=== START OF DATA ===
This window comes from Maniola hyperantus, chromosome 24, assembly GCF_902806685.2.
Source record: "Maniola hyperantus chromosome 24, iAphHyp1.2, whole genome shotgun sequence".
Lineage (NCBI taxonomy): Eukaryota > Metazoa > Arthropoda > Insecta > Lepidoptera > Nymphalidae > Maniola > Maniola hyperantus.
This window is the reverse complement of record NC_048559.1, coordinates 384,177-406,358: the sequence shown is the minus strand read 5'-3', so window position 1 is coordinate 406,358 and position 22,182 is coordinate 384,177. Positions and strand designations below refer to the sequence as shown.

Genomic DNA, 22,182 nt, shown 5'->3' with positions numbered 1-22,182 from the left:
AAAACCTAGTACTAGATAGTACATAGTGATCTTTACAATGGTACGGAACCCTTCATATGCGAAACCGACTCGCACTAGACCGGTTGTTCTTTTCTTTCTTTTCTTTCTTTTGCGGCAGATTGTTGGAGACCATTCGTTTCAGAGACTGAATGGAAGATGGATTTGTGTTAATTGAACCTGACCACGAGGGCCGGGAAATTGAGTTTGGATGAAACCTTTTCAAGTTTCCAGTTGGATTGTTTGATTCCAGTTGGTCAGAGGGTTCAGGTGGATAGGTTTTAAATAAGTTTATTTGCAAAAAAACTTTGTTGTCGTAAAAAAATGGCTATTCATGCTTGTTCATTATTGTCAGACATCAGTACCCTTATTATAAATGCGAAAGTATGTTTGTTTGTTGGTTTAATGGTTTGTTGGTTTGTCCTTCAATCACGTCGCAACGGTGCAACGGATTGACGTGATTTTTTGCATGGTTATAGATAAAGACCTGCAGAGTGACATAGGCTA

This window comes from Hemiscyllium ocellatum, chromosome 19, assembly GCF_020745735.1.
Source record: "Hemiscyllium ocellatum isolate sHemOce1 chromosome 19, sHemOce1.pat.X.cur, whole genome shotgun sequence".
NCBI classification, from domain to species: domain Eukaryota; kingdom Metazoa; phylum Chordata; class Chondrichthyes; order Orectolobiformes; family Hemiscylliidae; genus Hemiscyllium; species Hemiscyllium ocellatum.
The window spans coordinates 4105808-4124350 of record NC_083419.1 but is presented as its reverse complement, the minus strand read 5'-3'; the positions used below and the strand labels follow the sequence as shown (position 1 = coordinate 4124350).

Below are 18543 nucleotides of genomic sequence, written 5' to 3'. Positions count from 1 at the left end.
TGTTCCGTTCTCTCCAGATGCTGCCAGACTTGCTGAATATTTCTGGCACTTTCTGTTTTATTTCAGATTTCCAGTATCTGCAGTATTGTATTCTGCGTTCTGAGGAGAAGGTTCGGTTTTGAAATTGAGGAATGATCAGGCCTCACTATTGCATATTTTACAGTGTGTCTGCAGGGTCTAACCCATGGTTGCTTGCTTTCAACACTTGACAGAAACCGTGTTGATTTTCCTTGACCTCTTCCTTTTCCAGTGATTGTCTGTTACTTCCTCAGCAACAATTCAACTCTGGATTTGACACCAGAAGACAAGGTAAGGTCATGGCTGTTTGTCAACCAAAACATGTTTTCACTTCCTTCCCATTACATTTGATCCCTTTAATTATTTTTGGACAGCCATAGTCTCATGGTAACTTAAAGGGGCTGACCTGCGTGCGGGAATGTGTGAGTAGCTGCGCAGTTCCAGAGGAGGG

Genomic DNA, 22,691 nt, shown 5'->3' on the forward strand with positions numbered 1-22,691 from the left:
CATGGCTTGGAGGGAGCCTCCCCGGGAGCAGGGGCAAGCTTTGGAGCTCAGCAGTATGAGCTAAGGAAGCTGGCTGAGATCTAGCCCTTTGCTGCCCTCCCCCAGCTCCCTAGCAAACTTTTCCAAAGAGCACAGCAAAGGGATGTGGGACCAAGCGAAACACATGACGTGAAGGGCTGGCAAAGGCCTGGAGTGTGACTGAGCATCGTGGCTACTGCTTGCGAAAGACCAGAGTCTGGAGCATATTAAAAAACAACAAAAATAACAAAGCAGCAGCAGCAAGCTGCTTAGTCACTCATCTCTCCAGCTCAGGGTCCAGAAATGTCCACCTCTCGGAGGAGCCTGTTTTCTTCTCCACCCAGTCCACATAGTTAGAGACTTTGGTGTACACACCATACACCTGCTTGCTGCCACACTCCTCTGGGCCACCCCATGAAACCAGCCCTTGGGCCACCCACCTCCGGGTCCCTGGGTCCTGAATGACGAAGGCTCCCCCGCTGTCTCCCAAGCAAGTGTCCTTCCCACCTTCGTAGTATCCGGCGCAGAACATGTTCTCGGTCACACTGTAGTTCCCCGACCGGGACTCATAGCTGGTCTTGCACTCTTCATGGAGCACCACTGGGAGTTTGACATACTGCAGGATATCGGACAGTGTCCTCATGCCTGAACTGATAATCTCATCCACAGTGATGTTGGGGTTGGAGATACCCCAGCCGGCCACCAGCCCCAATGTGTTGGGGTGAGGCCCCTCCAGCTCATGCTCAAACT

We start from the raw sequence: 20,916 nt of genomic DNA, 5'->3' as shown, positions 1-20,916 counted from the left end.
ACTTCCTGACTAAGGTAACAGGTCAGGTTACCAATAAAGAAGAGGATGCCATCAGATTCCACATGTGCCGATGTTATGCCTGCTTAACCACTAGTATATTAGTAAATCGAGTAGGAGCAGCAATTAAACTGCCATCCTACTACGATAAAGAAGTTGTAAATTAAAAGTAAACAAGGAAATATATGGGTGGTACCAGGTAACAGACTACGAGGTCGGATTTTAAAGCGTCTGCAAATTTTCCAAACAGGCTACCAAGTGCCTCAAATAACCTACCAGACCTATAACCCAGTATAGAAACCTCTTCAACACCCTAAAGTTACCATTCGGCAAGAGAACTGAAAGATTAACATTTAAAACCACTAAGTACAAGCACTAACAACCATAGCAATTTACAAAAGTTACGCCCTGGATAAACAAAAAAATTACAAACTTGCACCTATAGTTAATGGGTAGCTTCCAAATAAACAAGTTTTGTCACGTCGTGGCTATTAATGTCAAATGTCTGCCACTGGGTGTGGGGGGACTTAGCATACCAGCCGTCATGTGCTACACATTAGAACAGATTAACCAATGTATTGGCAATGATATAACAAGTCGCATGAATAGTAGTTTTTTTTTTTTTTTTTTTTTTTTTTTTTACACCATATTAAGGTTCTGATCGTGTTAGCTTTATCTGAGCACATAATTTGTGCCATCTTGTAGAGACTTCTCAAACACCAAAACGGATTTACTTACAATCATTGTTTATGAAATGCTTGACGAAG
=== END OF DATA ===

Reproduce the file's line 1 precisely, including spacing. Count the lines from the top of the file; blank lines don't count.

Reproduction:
This window comes from Maniola hyperantus, chromosome 24, assembly GCF_902806685.2.